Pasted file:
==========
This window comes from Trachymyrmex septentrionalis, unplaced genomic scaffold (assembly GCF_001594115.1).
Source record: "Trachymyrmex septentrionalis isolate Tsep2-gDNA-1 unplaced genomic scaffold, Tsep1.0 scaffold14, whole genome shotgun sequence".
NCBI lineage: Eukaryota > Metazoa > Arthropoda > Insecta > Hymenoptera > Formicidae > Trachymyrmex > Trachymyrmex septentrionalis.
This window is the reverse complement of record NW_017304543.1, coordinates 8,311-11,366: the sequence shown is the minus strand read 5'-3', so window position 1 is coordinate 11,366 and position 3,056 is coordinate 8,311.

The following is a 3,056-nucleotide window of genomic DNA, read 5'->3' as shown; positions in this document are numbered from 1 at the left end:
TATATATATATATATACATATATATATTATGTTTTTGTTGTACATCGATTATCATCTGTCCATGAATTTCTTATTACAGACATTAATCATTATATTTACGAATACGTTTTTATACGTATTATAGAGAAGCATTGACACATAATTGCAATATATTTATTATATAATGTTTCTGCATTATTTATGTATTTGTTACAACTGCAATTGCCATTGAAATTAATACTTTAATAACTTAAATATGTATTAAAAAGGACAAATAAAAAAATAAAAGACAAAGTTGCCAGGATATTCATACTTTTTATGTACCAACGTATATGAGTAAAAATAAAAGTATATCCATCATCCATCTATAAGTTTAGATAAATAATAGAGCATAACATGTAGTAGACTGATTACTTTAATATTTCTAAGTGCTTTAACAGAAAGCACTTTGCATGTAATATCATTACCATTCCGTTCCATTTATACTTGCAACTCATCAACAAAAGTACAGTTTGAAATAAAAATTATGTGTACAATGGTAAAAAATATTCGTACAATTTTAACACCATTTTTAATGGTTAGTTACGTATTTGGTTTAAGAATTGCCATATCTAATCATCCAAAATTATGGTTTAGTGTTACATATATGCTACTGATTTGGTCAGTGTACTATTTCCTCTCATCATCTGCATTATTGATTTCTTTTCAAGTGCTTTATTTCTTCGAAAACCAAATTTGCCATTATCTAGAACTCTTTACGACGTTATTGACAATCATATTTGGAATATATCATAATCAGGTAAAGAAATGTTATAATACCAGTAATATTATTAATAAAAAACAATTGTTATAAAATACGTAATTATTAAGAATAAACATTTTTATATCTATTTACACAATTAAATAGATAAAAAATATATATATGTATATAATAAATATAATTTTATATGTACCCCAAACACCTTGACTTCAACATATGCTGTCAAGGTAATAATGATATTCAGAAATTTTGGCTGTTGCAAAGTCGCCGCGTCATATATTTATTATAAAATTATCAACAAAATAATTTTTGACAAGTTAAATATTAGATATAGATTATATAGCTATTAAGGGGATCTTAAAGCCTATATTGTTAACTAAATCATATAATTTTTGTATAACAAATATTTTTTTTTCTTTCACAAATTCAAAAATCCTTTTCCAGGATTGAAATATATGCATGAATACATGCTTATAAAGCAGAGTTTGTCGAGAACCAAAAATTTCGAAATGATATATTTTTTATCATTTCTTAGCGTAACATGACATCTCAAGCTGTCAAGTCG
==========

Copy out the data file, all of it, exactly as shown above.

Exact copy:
This window comes from Trachymyrmex septentrionalis, unplaced genomic scaffold (assembly GCF_001594115.1).
Source record: "Trachymyrmex septentrionalis isolate Tsep2-gDNA-1 unplaced genomic scaffold, Tsep1.0 scaffold14, whole genome shotgun sequence".
NCBI lineage: Eukaryota > Metazoa > Arthropoda > Insecta > Hymenoptera > Formicidae > Trachymyrmex > Trachymyrmex septentrionalis.
This window is the reverse complement of record NW_017304543.1, coordinates 8,311-11,366: the sequence shown is the minus strand read 5'-3', so window position 1 is coordinate 11,366 and position 3,056 is coordinate 8,311.

The following is a 3,056-nucleotide window of genomic DNA, read 5'->3' as shown; positions in this document are numbered from 1 at the left end:
TATATATATATATATACATATATATATTATGTTTTTGTTGTACATCGATTATCATCTGTCCATGAATTTCTTATTACAGACATTAATCATTATATTTACGAATACGTTTTTATACGTATTATAGAGAAGCATTGACACATAATTGCAATATATTTATTATATAATGTTTCTGCATTATTTATGTATTTGTTACAACTGCAATTGCCATTGAAATTAATACTTTAATAACTTAAATATGTATTAAAAAGGACAAATAAAAAAATAAAAGACAAAGTTGCCAGGATATTCATACTTTTTATGTACCAACGTATATGAGTAAAAATAAAAGTATATCCATCATCCATCTATAAGTTTAGATAAATAATAGAGCATAACATGTAGTAGACTGATTACTTTAATATTTCTAAGTGCTTTAACAGAAAGCACTTTGCATGTAATATCATTACCATTCCGTTCCATTTATACTTGCAACTCATCAACAAAAGTACAGTTTGAAATAAAAATTATGTGTACAATGGTAAAAAATATTCGTACAATTTTAACACCATTTTTAATGGTTAGTTACGTATTTGGTTTAAGAATTGCCATATCTAATCATCCAAAATTATGGTTTAGTGTTACATATATGCTACTGATTTGGTCAGTGTACTATTTCCTCTCATCATCTGCATTATTGATTTCTTTTCAAGTGCTTTATTTCTTCGAAAACCAAATTTGCCATTATCTAGAACTCTTTACGACGTTATTGACAATCATATTTGGAATATATCATAATCAGGTAAAGAAATGTTATAATACCAGTAATATTATTAATAAAAAACAATTGTTATAAAATACGTAATTATTAAGAATAAACATTTTTATATCTATTTACACAATTAAATAGATAAAAAATATATATATGTATATAATAAATATAATTTTATATGTACCCCAAACACCTTGACTTCAACATATGCTGTCAAGGTAATAATGATATTCAGAAATTTTGGCTGTTGCAAAGTCGCCGCGTCATATATTTATTATAAAATTATCAACAAAATAATTTTTGACAAGTTAAATATTAGATATAGATTATATAGCTATTAAGGGGATCTTAAAGCCTATATTGTTAACTAAATCATATAATTTTTGTATAACAAATATTTTTTTTTCTTTCACAAATTCAAAAATCCTTTTCCAGGATTGAAATATATGCATGAATACATGCTTATAAAGCAGAGTTTGTCGAGAACCAAAAATTTCGAAATGATATATTTTTTATCATTTCTTAGCGTAACATGACATCTCAAGCTGTCAAGTCG